The 23rd April, being the anniversary of the deaths of both Cervantes and Shakespeare, is a good excuse for a handful of literary references. As might be expected, Cervantes is represented by Don Quixote, in adjectival form mostly; many strategies, tactics, and even campaigns have over time attracted the description; here are a few:


The dispatch of the Dunsterville Force to Baku was condemned in certain quarters as a quixotic adventure.

The Long Road to Baghdad (1919), Edmund Candler


Turkey’s attempt to destroy the Suez Canal is described as a ‘quixotic venture’

With the R.A.M.C. in Egypt (1918), “Serjeant-Major, R.A.M.C.” (Tickner Edwards)


He [the enemy] offered up his best regiment, the Staffordshire, to certain death, sending it forward to meet the Turks and to provide the opening scene in the melancholy drama which, under the title of the ‘ glorious retirement from Gallipoli ‘ was to make its Don Quixote progress though the journalistic forest of the Entente press.

 This last is a A German staff officer’s account of the withdrawal from the Helles, appearing in The Dardanelles by Major-General Sir C. E. Callwell (1919), and is fairly quixotic writing in itself.


Equally interesting are African connections to the knight of the mournful complexion:


In A Doctor’s Diary in Damaraland [Namibia] (1917) Dr H F B Walker writes


On the way home we called at the farm of an Italian living in rather a poor way. At first he was not inclined to be very communicative. He was under the impression that things were going very badly with the Allies in Europe, and that we were about to be bundled out of German West. The Germans had told him that London was in flames, Calais and Warsaw taken, and that England, Russia, and France, were kaput, a word we hear frequently on German lips, and equivalent to utterly destroyed plus damned. We assured him that none of these things were so, and then he came down on our side of the fence without reserve. ” The Germans call us Italians ‘dirty pigs’ now,” he said, spitting on the ground with great emphasis, “and will crush us under foot like beetles; but we will show them!” and he destroyed several imaginary Germans in a very quixotic manner.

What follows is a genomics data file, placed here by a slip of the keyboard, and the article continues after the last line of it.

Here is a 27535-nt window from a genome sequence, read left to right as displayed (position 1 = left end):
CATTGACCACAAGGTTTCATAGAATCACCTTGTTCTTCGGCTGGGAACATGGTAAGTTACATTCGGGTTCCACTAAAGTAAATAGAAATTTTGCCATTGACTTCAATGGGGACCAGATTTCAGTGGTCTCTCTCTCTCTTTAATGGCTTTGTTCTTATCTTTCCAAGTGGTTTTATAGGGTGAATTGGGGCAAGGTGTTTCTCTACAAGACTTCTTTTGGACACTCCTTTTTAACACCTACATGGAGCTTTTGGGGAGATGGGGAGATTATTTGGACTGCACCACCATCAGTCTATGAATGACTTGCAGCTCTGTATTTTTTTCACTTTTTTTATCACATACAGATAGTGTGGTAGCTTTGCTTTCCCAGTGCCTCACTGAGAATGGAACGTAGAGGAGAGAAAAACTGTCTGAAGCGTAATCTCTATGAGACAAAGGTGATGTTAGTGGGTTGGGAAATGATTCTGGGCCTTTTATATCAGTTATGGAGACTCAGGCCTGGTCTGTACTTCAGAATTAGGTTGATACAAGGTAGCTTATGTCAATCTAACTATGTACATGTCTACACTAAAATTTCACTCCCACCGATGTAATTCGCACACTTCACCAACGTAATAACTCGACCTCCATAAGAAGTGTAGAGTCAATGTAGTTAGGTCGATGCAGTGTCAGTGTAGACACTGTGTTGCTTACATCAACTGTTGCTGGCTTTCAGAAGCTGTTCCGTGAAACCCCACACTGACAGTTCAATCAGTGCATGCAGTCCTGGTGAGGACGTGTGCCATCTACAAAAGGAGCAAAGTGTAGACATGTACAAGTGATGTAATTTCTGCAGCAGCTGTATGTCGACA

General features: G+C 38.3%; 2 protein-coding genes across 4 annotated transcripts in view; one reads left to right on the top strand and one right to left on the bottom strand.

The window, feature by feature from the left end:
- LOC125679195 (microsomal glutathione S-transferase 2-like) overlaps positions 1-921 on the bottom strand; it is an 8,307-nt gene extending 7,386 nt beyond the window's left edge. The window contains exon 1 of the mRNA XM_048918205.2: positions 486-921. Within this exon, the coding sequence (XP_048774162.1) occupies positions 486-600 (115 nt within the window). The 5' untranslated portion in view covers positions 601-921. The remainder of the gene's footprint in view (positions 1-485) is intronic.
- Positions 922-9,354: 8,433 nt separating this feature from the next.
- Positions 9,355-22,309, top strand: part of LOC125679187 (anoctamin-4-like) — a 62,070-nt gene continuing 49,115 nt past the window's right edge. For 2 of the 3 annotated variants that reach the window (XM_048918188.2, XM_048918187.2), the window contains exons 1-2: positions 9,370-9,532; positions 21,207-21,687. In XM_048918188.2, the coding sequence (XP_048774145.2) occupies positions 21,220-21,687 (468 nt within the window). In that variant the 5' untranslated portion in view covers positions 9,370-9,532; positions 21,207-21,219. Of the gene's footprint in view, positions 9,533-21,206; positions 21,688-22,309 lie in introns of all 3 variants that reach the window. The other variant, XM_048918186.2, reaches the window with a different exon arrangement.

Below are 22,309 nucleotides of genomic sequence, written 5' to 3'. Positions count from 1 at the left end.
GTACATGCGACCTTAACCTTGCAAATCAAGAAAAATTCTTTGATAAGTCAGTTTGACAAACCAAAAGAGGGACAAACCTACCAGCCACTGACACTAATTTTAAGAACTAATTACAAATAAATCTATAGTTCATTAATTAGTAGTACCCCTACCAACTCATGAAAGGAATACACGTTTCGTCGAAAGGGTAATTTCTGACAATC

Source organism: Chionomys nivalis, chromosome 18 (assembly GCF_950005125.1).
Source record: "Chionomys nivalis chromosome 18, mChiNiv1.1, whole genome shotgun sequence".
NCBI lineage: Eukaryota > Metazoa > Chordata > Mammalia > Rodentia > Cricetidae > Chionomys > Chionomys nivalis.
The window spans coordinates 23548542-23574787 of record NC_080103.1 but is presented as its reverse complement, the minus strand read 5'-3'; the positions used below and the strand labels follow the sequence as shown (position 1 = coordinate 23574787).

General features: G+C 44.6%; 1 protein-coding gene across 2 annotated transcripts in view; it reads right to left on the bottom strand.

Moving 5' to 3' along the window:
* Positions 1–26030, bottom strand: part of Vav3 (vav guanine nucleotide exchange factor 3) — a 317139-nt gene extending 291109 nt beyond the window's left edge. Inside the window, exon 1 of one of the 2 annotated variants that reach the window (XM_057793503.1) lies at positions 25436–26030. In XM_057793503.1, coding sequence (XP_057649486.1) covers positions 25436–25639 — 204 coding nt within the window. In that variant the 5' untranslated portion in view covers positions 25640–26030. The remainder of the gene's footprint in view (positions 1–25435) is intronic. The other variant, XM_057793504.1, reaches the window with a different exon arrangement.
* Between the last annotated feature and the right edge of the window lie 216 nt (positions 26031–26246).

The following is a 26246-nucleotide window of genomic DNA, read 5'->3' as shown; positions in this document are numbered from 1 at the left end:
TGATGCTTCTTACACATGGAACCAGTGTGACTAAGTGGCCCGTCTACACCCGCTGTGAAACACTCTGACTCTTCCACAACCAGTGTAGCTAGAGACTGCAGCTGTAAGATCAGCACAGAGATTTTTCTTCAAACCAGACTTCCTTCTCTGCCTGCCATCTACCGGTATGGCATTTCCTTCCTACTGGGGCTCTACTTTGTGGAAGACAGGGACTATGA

While Georges Lafond, in Covered with Mud and Glory, [orig Ma Mitrailleuse] (1918) writes:


A big devil of a Moroccan colonel, with a Don Quixotic face under an extraordinary headpiece, invites us to his P. C. (post of command), where the Boche has left useful bits of installation. A black hole is two steps away from us. We go down into the ground, over abrupt descents, and there we are protected from the ” marmites ” in a dark corridor lit by candles stuck into the mouths of German gas masks.


The quixotic style of the editors of the Wipers Times under its later title of The B.E.F. Times offered this on 22nd January 1918




H C Owen’s Salonica and After (1919) has a rich passage about the locally produced newspaper, the Balkan News, of which he wrote:


Started in November, 1915, the B.N. was the first daily newspaper to come into being purely for the needs of an army, and the cry of “Bawkanoos,” which was first heard in the camps immediately outside the city, spread, as the troops advanced, to the furthest confines of Macedonia.


 Quite a number of anecdotes, true and otherwise, cluster round the B.N. One of the true ones is that of the Bulgar who left a note for one of our outposts on the Struma, saying that as he possessed the words for “Boris the Bulgar” published in the B.N.
be awfully glad if he could have the music. ” Boris the Bulgar” was a parody on the famous “Gilbert the
Filbert,” and the refrain of it was

“Good gracious, how spacious

And deep are the cuts

Of Boris the Bulgar,

The Knifer of Knuts.”

I believe it was decided that the request should not be granted. Another Bulgar used to leave a penny every night somewhere near Big Tree Well, in the region of Butkova Lake, and quite often he got his B.N. in exchange. No doubt every such copy did more than its fair share of propaganda.

And this sketch of the work of The Balkan News would not be complete if we did not mention a great personality who was closely identified with it. I refer to that grandiose individual known to all in the Balkans as His Macedonian Highness, The Comitadji [partisan]. H.M.H. The Comitadji was a sort of blend of Falstaff, Cyrano de Bergerac, Ally Sloper and Mr. Horatio Bottomley, adapted to Balkan conditions.

It will easily be seen that here are all the makings of a Great Man.—He was a being of imposing presence ; he drank deep too deep; he was, according to his own was, according
a great Bulgar Slayer; he had, naturally, a plurality of wives; and was a master of rounded, rolling periods. In royal, or semi-royal, state, he moved up and down the British area of Macedonia in his powerful Ford motor-car, which was universally known as the J.R.L., or Junior Road Louse. Another Great Man of long ago, Don Quixote, was brought into being to tilt at the false romanticism which existed in Cervantes’ time. H.M.H. was perhaps partly called into being by the great outpouring of decorations and orders which was one of the symptoms of the Great War. As so many others were being given, H.M.H. The Comitadji instituted his own orders. The best known of these was the Order of the Boiled Owl, and after a time it became a very prized decoration indeed.

Quite a lot to digest there: Don Quixote, Falstaff, Ally Sloper (of whom much more, much later), Cyrano de Bergerac, and Boris the Bulgar. Exit stage left.


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